Put her in the oven at 425 degrees for 30 minutes. After 30 minutes, pour some of the wine/butter mixture over the cheesecloth. Reduce the heat to 375, and cook for another 30 minutes. Repeat with the basting. Continue this, every 30 minutes, until she's done (you might run out of melted butter/wine in the saucepan, but you can use what is in the bottom of the roasting pan if you have a baster or a big ladle). Baking time for the turkey will be about 2 hours, give or take. She's done when she registers an internal temp of 165 degrees in the thickest part of the breast meat (you can get an inexpensive thermometer from the grocery store, or invest in an instant read). It's important to remember that she's going to continue to cook when you take her out of the oven, so anything over 165 and she might get dry.
7.
When you remove the cheesecloth after the turkey comes out of the oven, be careful to not take any of the skin with it. If you feel like your turkey needs a little more color, you can turn on the broiler and put her back in for a few minutes; the broiler is very high heat, so watch her carefully so she doesn't burn.
8.
All of the juices from the bottom of the roasting pan will go to make the gravy, so don't throw them away! Carefully transfer the turkey to a large platter so she can rest. Carefully pour all of the juices into a large saucepan. You should have about two cups. More is fine (who doesn't like gravy?), but if you have less, you can add chicken, turkey, or vegetable stock to make it at least two cups. Discard the vegetables and turkey parts.
9.
In a shaker bottle or a blender, combine the flour and milk until it's smooth (no one wants a lumpy gravy). Bring the stock to a boil on the stove over medium-high heat. Using a whisk or spoon, start to swirl the stock around and then slowly pour some of the milk mixture into the stock. Continue to slowly add the milk/flour mixture to the stock, and don't stop stirring! Once it starts boiling again, it will start to thicken.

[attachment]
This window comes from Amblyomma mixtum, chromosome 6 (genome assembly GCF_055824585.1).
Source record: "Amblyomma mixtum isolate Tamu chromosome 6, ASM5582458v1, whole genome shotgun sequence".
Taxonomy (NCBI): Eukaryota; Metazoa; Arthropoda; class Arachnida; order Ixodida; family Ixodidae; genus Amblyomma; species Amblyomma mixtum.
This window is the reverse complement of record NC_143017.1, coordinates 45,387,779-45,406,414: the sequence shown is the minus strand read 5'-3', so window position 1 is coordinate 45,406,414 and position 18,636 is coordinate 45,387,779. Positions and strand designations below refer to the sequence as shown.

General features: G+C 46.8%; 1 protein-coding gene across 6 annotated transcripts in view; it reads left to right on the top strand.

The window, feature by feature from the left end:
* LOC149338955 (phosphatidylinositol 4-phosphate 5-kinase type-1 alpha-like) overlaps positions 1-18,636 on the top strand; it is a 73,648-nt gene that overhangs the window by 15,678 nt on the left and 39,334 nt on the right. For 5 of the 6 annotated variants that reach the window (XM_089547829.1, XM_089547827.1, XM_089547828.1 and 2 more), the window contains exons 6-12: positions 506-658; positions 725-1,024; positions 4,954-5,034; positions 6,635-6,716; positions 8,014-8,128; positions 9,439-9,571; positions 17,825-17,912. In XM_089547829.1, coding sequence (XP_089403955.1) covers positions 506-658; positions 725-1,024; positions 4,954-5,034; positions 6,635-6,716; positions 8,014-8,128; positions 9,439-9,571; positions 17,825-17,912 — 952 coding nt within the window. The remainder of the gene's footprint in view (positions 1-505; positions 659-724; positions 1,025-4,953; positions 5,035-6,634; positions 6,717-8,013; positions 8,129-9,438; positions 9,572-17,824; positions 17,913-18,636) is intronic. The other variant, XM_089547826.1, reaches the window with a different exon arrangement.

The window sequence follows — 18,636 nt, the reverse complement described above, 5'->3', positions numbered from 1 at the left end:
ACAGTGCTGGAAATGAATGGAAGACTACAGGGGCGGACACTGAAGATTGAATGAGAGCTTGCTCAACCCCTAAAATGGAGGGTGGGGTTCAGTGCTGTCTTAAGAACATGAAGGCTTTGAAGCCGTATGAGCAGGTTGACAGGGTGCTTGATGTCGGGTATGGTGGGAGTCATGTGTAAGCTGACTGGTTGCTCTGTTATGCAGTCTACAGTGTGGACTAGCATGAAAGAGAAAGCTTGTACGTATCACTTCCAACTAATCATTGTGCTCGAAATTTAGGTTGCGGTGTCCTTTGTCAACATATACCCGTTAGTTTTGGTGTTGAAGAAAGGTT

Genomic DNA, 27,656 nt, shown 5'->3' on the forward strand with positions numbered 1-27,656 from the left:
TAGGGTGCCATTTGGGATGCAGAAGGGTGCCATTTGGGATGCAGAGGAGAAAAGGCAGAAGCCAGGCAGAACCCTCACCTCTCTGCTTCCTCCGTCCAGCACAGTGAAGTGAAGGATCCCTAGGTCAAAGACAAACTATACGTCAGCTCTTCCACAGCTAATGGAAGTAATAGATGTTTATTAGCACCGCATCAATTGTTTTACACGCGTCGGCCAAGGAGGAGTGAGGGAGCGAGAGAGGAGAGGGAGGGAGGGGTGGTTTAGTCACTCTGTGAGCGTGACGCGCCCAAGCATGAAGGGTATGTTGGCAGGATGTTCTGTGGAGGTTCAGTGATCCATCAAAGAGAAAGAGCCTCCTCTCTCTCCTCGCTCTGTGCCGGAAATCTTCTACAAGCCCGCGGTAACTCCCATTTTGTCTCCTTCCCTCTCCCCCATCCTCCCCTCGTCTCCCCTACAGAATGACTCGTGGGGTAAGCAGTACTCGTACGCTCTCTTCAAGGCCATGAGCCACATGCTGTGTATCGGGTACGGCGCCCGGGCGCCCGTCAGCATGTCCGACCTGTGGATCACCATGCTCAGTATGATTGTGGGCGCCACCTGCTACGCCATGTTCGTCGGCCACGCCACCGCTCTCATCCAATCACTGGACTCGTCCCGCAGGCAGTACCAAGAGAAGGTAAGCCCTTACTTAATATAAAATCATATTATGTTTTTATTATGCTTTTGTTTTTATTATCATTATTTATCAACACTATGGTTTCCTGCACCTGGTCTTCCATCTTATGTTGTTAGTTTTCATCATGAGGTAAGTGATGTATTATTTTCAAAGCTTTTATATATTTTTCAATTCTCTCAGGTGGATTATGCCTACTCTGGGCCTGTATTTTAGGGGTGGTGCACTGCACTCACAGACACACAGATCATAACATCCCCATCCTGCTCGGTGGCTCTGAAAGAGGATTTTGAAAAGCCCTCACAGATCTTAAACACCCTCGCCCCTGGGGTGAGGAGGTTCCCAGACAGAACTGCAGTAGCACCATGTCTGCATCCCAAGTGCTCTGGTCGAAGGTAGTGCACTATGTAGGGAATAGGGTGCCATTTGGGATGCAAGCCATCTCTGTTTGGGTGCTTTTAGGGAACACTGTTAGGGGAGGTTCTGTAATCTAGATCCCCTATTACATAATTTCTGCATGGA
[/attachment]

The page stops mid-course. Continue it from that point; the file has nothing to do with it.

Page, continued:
10.
In a shaker bottle or a blender, combine the flour and milk until it's smooth (no one wants a lumpy gravy). Bring the stock to a boil on the stove over medium-high heat. Using a whisk or spoon, start to swirl the stock around and then slowly pour some of the milk mixture into the stock. Continue to slowly add the milk/flour mixture to the stock, and don't stop stirring! Once it starts boiling again, it will start to thicken.
11.
In a shaker bottle or a blender, combine the flour and milk until it's smooth (no one wants a lumpy gravy). Bring the stock to a boil on the stove over medium-high heat. Using a whisk or spoon, start to swirl the stock around and then slowly pour some of the milk mixture into the stock. Continue to slowly add the milk/flour mixture to the stock, and don't stop stirring! Once it starts boiling again, it will start to thicken. Continue to stir, reducing the heat to medium-low, and cook for about 5 minutes. Take a taste, and see if it needs any seasoning. If you feel like the gravy is too thick, you can add more stock, 1 cup at a time, until you get your desired consistency.
12.
Carve the turkey, then serve with the gravy for passing.
Nutritional information
Per 100 gPer portion (479 g)% DRI
Energy142 kcal678 kcal34 %
Fat7 g36 g55 %
Fatty acids, total saturated3 g16 g79 %
Cholesterol57 mg274 mg91 %
Sodium192 mg922 mg38 %
Carbohydrate2 g8 g3 %
Sugars0 g2 gremove
Fiber0 g1 g4 %
Protein15 g70 gremove